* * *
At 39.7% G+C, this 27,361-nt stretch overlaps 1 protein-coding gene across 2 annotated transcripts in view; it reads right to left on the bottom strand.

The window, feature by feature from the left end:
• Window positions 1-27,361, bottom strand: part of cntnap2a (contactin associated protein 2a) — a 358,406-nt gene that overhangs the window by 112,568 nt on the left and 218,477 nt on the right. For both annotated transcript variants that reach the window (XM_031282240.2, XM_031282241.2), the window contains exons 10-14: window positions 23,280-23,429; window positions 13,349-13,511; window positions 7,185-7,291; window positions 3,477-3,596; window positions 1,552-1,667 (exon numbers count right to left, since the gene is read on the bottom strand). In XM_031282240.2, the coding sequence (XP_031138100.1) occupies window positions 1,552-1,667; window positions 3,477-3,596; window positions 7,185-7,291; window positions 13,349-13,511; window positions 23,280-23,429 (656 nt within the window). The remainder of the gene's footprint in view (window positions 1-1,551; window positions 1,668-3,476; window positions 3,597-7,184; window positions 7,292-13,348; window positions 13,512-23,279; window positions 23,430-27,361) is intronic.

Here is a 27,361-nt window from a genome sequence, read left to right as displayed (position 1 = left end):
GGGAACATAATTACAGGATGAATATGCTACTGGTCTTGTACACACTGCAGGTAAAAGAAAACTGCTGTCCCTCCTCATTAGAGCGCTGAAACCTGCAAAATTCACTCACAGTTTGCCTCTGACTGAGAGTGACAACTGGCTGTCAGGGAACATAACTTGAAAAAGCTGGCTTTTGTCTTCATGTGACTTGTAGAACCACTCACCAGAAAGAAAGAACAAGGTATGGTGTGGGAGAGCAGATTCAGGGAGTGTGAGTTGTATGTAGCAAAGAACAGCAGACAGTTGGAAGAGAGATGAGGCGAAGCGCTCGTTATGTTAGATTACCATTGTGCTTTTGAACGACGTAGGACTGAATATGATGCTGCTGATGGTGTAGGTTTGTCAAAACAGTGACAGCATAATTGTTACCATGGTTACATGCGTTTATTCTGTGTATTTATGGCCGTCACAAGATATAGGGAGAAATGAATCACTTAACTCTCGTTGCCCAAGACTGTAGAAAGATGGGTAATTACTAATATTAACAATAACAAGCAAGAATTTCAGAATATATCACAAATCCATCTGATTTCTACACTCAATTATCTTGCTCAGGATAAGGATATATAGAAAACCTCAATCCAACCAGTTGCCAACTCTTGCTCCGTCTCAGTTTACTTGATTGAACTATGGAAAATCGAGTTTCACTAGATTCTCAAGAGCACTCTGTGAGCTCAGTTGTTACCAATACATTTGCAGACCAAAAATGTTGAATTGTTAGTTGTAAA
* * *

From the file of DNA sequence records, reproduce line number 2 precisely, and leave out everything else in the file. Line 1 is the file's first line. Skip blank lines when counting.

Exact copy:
The window, feature by feature from the left end: